Imagine my wonder when I came upon this aged and worn bag in a remote North Carolina workshop. My mind swirled with a mix of admiration and curiosity. The bag evoked in me regard for the skill, design, and care in its creation, but also amazement in discovering it was made a couple towns away from our home in Vermont forty-five years ago. I had to know more! Making traditionally inspired bike bags isn’t exactly a common avocation, particularly on the quiet backroads of our rural state.
How I found myself holding this bag on a misty January in that workshop is a long story, but I am proud to say that you’ll be able to read the whole tale in the 2020 Summer issue of Bicycle Quarterly*. Two winters ago I had the honor of spending a day with noted framebuilder Roger Jansen, who did his work under the name RT Jansen. Roger’s story is a tale of a man who believed in active, engaged learning and was willing to go to great lengths to pursue his craft while forging a life and education for his family.
The Le Campeur offering from the RT Jansen catalogue
Most of the components and parts required for the bikes Roger made were imported from France, including bags, but at some juncture decided he would offer bags for his customers as well as the bikes, and he would make them himself. This would be a logical extension of his work since his bikes were envisioned as touring-ready machines complete with racks and decaleurs. In those pre-internet days, I imagine it would have been hard to even know where to find accessories like bags that would be appropriate for a bike like this. I suppose some general purpose nylon bike bags would have worked fine, but they wouldn't have, you know, made sense with a carefully conceived French-style touring bike. There’s no point in getting almost there with a concept and then diminishing it with the wrong bags.
So, the bag in my hands. Its small pannier in deep orange with brown leather trim. Having worked for years to refine my skills and improve my process, I could see that Roger had really thought through his approach and was able to produce an impressively well-done bag. Was he working from an example? How did he land on this design? Like any building process, you may have a design or pattern in hand, but it is the repetition that refines and improves the result. I think of making a Waxwing bag a bit like solving a puzzle. Sequence, shape, adjustment, intersections, shortcuts and technique all converge to produce a quality outcome. Decisions are made, avenues abandoned, and sometimes the solution to the puzzle take a while to figure out. Roger clearly had a mind for this.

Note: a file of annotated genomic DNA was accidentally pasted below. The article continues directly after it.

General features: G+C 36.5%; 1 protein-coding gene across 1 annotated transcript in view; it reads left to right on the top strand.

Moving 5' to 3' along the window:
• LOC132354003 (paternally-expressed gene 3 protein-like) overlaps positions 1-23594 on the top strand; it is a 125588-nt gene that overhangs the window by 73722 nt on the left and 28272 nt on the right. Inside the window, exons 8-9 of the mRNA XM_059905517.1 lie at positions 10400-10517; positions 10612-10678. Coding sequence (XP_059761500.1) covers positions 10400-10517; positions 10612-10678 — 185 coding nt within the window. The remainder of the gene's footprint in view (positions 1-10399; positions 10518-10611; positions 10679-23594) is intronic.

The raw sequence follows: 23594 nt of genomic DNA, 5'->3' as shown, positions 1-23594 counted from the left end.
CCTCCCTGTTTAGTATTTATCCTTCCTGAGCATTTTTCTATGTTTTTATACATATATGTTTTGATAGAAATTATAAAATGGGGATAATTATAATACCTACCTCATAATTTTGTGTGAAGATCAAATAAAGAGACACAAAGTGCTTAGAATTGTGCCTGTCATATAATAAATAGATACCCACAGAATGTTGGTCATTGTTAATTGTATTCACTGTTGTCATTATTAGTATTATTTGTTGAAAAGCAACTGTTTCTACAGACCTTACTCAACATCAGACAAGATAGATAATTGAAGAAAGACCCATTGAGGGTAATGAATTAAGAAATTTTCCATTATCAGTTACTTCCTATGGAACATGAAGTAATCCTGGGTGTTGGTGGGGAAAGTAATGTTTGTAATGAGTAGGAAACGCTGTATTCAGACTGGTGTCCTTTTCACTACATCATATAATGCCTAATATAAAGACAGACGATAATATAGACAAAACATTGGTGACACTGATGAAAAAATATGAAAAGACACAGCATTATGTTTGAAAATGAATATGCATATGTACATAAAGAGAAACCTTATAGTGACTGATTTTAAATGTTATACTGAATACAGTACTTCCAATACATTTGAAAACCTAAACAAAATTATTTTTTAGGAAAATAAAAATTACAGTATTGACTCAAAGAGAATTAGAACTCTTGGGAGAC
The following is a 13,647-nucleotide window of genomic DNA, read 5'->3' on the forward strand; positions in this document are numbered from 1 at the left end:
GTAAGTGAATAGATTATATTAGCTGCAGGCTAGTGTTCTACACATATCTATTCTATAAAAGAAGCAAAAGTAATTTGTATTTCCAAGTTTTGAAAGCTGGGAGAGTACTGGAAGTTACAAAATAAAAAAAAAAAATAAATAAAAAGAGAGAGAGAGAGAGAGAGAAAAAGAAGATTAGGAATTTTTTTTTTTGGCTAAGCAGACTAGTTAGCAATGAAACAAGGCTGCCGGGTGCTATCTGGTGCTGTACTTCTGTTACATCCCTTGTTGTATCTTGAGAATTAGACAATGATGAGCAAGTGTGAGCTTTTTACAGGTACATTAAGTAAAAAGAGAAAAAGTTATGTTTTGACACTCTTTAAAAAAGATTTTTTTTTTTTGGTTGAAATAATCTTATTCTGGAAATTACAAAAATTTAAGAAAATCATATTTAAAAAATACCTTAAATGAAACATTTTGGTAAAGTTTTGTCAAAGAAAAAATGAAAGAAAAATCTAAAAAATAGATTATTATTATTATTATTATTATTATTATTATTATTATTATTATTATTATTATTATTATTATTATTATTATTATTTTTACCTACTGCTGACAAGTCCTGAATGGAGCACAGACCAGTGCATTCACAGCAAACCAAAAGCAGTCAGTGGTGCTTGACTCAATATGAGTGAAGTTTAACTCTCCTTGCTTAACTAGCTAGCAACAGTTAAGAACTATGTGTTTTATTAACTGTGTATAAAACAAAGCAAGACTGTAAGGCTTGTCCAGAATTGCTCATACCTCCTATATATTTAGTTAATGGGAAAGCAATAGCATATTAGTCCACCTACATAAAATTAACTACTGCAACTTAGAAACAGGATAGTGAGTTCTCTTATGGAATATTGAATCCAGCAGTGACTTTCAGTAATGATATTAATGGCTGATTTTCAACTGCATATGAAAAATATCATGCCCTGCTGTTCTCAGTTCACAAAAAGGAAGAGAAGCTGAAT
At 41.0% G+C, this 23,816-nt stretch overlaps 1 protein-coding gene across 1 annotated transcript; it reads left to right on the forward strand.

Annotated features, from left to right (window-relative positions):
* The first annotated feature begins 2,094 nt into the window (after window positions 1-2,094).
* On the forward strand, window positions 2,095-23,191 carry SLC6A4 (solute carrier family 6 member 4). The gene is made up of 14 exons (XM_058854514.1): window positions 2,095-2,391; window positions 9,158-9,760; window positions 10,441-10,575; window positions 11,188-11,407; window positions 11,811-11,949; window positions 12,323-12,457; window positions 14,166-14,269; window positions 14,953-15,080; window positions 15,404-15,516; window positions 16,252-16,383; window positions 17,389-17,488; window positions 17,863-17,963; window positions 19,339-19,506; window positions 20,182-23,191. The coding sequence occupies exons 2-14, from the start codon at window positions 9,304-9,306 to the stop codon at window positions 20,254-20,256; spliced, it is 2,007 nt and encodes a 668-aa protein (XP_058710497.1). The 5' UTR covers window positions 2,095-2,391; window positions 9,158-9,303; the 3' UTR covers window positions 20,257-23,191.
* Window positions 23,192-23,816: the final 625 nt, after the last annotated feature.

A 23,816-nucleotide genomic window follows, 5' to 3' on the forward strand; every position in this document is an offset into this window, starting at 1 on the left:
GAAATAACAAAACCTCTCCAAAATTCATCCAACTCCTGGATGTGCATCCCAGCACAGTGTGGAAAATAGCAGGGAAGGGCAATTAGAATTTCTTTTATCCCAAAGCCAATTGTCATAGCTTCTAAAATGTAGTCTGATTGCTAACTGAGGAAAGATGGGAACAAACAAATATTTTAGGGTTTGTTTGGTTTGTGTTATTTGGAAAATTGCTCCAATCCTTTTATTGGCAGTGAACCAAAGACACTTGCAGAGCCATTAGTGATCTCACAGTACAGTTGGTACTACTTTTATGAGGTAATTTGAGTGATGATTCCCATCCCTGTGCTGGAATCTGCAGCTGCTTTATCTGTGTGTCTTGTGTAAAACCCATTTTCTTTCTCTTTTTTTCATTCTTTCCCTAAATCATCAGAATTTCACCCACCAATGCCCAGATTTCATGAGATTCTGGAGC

Among Roger's collection from his bicycle days was the handlebar bag of his friend Sumner White. I suspect this was produced by Sologne or TA
I was moved to think of a craftsman intent on his effort, working outside the mainstream, maybe even a little against it, in pursuit of his vision. Seated in front of the sewing machine, making panniers to accompany his newly completed Routens-inspired touring bicycle. I feel inspired picturing Roger engaged in the same work decades ago. Since we no longer live in a world of guilds or traditional apprenticeships my avenue into this work has been solitary and at times hard-won and I’ve often daydreamed about where and how I might have learned from others--sometimes I still do. Roger may have had a similar feeling.
He did great work. It is one thing to master the myriad skills required to build a complete constructeur bicycle, and it's yet another to take it to making bags. Since we met Roger has consistently made a point of complimenting my bag-making work. Perhaps what he’s seeing is someone, like him, who has dedicated his life to craft, to making, to the work required to hone a skill, and who combines the production of goods with the deep satisfaction that comes with making as its own reward. I’m so glad Roger’s little-known story will be shared with the broader bicycle community.
*Bicycle Quarterly is available by subscription and at select bookstores and bike shops
I was delighted to receive a note from Roger's son Larry with this photo attached of a matching handlebar bag that went with the panniers. Larry said he snagged the bag from his dad in the 70's and has been using it ever since. He said he'd forgotten that it was once part of a full set his dad had made. I wonder if theres a picture somewhere of the whole set together on one of Roger's bikes? That'd be fun to see!
7/9/2020 06:01:52 am
Very cool Dave. I'm looking forward to reading the full article in BQ and seeing some more details of Roger Jansen's work.
7/9/2020 09:46:17 am
Miranda Jansen Wiles
4/11/2023 10:31:04 pm
Hi! I’m Roger’s granddaughter. Is there a way we could get a copy of this article from Bicycle Quarterly? He’s currently in hospice care and I feel his sons would greatly enjoy reading the article.
4/12/2023 09:19:52 am
4/12/2023 09:25:16 am
Roger made the panniers using a singer treadle sewing machine with an anvil end, made for manufacturing shoes. Everything was done in house. His bike frames were state of the art for that time. He even experimented with making his own derailleurs.
Leave a Reply.
Cyclist and craftsman.